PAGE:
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Day at the Races: Ever dreamt of owning a racehorse? Here's how to do it

Your guide to getting the most out of the Races.

EVER LET YOUR daydreams run wild and thought about buying a racehorse? It’s not unusual to go along to the races of a weekend, check out the Parade Ring and see those gussied-up, magnificent horses – elegant, groomed, in prime condition – and think: “Yep. I want one.” It’s a pipe dream for a lot of us. But does it have to stay in your daydreams? Is there any chance you have what it takes to own your own bit of Irish horse racing? Let’s find out.

Where’s the best place to start?

Well, you could start by picking from one of the 700 or so licensed trainers in Ireland. Some specialise in training flat horses, some specialise in National Hunt (jumps to you and me), some do both. Not everyone can have their horse trained by Willie Mullins, of course, but there’s plenty of choice out there.

How much does it cost?

Here’s the bad news. It averages at €15-20,000 a year in training fees, though this varies. But, before you get ahead of yourself, you also have to factor in race entry fees, travel fees, vet fees and so on – it’s not cheap, unfortunately! If it’s all sounding a bit expensive, then never fear. You can get involved with a syndicate to share all of the costs (and prizes, of course).

Source: Presseye/Kelvin Boyes/INPHO

How do I buy the horse?

There are a few different options here. If you want to own it yourself, you can buy it from a trainer (some have young horses for sale), a bloodstock agent (the experts on pedigree), or at auction. If you don’t necessarily want to own the horse, in some cases you can lease it.

What should I be looking for in a horse?

The 3 Ps: performance, pedigree, physical attributes. A horse that scores well on all of those will have a fourth P = price. Yep, there’s that bad news again.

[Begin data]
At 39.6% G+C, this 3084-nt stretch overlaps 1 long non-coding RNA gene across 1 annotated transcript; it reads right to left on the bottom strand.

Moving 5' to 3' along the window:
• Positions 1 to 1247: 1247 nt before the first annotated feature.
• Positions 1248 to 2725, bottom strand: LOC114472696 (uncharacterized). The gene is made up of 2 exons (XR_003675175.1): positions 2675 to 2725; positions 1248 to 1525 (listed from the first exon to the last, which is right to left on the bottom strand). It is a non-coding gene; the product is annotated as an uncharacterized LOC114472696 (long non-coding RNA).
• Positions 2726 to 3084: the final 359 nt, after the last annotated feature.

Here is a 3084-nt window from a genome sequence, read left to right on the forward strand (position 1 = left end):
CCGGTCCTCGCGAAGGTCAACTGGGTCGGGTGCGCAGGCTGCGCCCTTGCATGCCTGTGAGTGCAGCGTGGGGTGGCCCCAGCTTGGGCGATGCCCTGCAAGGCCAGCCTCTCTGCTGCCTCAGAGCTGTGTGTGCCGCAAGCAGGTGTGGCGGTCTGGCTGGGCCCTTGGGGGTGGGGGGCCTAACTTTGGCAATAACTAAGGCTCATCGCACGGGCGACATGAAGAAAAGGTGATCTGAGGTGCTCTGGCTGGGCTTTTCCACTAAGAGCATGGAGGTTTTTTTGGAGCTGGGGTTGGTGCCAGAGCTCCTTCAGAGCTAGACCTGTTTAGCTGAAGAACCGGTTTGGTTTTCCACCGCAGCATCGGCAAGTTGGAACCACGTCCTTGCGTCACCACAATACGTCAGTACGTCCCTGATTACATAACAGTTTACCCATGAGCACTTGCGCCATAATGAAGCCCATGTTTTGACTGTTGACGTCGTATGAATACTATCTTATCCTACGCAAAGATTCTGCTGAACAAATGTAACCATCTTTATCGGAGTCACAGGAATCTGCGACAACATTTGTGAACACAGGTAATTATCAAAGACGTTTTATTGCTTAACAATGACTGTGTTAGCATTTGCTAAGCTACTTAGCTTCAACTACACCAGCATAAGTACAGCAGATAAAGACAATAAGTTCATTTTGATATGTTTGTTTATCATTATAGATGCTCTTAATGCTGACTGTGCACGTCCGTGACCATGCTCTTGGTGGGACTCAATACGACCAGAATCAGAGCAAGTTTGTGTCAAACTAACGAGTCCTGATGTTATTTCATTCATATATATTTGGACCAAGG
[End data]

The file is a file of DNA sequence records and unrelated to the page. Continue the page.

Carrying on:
Source: Donall Farmer/INPHO

Then you register as an owner

This allows the authorities to process all expenses and winnings. And one of the most fun parts is picking your colours – as we’ve said, they’re unique to every owner, you can choose from 18 colours with 27 jacket and nine cap designs. You don’t have to stick with them for life, mind you, but some colours have become synonymous with their owners over the years. (More of that anon.)

Then the fun part: choose your horse’s name

We’ve talked about this before here at Day at the Races. Horses’ funny names are down to a number of factors – the strict 18 character limit, tradition, history, and good old-fashioned puns too. You can’t change the name once your horse has raced, either, so owners have to be careful with their picks.

Who are the most famous owners in Irish racing at the moment?

First off, there’s JP McManus beside his famous gold and green hoops.

Source: Cathal Noonan/INPHO

And a familiar face – that’s Ryanair’s Michael O’Leary with the starred silks he’s become associated with.

Source: Dan Sheridan/INPHO

And last but not least: Rich Ricci, former chief executive of Barclays Corporate and Investment Bank.

Source: Morgan Treacy/INPHO

And, big owners aside, one of the most famous racing syndicates was the Goat Racing Syndicate, headed up by publican Charlie Chawke.

The summer of racing isn’t over yet – in fact, it’s just getting going. The world-famous Galway Race Week takes the West by storm starting this Monday the 28th of July, continuing on until the 3rd of August. But don’t worry, there’s more.  Killarney, Tramore, the Champions Weekend and many, many more great race meets are yet to come. Find out more at goracing.ie.

Want to know the stories behind the mad horses’ names, jockeys’ colours, racing lingo, Ladies’ Day and loads more? Look no further>

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About the author:

Fiona Hyde

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